Of course, the movie’s many action scenes fared best, as those used the various channels in a positive manner. I’d be hard-pressed to claim the mix featured actual five-channel movement - Tremors predated the era in which 5.1 became common – but the audio provided good movement and involvement, with fun impact when the “graboids” did their thing.

Though a bit dated, audio quality still held up well, with music that appeared fairly peppy and full. Some dialogue showed mild edginess and stiffness, but speech remained intelligible and mostly natural.

Effects could also be a little harsh at times, but not to a problematic degree, so most of these presented reasonably accurate material. While not great, low-end added a bit of oomph to the proceedings. I found this to be a track with enough positives to earn a “B”.

As we shift to extras, the main attraction comes from The Making of Tremors, a 10-part documentary. It fills a total of 53 minutes, 58 seconds and includes comments from director Ron Underwood, writers Steve Wilson and Brent Maddock, creature effects creators Tom Woodruff Jr. and Alec Gillis, and miniatures designers Dennis and Robert Skotak.

“Making” looks at the film’s roots and development, story/character areas, sets and locations, creature design and various effects, cast and performances, photography and editing, and the reshot ending. Created back in 1998, “Making” shows its age via its lack of fluidity, as it plods from one topic to another without a smooth progression.

Still, it gives us a pretty good overview of the topics. I wish it came with a broader range of participants and gave us a more dynamic presentation, but at least we learn a lot about the flick.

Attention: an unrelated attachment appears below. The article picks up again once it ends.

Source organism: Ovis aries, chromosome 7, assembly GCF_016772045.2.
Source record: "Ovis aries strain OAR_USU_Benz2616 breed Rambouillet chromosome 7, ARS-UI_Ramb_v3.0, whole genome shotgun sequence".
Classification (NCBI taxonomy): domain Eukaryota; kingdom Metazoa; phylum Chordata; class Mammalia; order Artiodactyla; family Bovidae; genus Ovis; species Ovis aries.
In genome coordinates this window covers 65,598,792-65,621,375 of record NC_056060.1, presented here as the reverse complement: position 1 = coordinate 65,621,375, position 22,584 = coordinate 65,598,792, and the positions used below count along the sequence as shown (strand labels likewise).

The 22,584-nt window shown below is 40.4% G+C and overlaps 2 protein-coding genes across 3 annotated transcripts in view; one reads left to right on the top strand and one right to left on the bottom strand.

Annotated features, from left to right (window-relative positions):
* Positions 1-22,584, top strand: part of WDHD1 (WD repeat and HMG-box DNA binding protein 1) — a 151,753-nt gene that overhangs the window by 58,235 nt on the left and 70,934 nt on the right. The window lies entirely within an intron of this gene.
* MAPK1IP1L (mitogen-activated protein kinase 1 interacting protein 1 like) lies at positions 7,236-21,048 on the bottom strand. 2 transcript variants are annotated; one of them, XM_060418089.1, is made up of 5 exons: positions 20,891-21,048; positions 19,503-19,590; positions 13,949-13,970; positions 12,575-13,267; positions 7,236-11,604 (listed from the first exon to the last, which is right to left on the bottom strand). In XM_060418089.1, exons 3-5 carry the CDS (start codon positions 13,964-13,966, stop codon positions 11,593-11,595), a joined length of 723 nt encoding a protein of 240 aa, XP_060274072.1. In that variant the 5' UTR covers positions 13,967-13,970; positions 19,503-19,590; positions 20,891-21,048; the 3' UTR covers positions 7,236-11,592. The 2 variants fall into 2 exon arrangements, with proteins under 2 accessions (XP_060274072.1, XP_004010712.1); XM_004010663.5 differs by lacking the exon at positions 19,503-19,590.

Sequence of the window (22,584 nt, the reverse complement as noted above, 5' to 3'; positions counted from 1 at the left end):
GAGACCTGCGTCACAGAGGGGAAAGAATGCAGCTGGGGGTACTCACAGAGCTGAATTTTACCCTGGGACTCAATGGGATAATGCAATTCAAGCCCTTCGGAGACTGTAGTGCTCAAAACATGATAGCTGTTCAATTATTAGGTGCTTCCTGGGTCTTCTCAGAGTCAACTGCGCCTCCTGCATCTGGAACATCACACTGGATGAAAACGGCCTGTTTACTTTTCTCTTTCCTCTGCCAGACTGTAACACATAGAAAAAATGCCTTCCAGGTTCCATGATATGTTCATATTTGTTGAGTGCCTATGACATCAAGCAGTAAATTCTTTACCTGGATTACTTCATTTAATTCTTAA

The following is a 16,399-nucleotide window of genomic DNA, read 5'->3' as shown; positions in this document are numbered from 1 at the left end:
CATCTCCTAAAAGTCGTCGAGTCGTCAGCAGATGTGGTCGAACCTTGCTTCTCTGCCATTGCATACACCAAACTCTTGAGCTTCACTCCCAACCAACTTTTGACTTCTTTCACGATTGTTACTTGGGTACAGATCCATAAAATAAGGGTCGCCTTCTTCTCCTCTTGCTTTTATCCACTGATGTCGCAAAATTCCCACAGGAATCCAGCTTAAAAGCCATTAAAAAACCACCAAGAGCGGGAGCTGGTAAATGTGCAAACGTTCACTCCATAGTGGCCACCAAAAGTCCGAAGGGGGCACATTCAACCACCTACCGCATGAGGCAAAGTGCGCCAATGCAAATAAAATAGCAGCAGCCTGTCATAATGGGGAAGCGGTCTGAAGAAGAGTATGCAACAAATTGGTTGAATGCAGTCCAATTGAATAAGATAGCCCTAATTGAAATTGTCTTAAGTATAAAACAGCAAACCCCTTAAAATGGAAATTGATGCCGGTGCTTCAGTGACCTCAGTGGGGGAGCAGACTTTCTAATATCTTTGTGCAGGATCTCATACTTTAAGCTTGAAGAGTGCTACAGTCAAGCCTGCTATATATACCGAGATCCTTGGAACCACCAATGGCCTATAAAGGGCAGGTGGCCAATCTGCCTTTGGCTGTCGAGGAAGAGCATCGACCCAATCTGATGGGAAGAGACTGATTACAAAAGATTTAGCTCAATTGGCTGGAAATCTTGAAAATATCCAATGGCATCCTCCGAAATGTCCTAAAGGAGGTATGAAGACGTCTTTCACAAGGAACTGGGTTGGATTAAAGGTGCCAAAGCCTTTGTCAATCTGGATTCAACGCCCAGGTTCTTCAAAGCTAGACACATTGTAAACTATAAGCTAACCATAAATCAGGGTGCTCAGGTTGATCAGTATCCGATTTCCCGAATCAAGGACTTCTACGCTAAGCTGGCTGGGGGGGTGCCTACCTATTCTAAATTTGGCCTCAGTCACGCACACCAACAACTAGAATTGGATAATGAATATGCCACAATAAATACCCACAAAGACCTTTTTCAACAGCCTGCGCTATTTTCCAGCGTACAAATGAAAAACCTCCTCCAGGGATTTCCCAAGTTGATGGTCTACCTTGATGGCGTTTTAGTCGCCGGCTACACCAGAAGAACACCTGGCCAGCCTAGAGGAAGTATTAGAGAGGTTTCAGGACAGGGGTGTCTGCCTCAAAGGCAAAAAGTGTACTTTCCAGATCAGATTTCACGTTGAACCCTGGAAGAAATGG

A collection of Outtakes goes for five minutes, seven seconds. Though the title may imply a blooper reel, “Outtakes” actually delivers deleted scenes.

We get four of these, including the movie’s “Original Opening”. Two of the other three offer some character moments from the first act, while the last one shows Val as he tries to encourage Mindy to be brave. All are good to see but they remain pretty insubstantial.

After this we find a featurette. Created in 1990 to promote the film, it fills three minutes, 52 seconds and provides remarks from Underwood and actors Kevin Bacon, Reba McEntire and Michael Gross.

The featurette consists mostly of movie clips, and it does nothing more than promote the film. If you skip it, you won’t miss anything.

In addition to two trailers, we find three Actors Profiles. These offer short reels for Michael Gross (2:23), Kevin Bacon (2:56) and Reba McIntire (1:56). These follow the same pattern as the featurette, which makes them superficial and forgettable, though McEntire’s enthusiasm about her new gig as an actor boasts some charm.

A throwback to monster movies of the 1950s, Tremors brings us a fun adventure. It mixes comedic self-awareness with lively action to become a satisfying experience. The Blu-ray brings us pretty good audio and some decent supplements but picture quality seems severely subpar. While I like the movie itself, I can’t endorse this ugly visual presentation.

Viewer Film Ratings: 3.6666 Stars Number of Votes: 3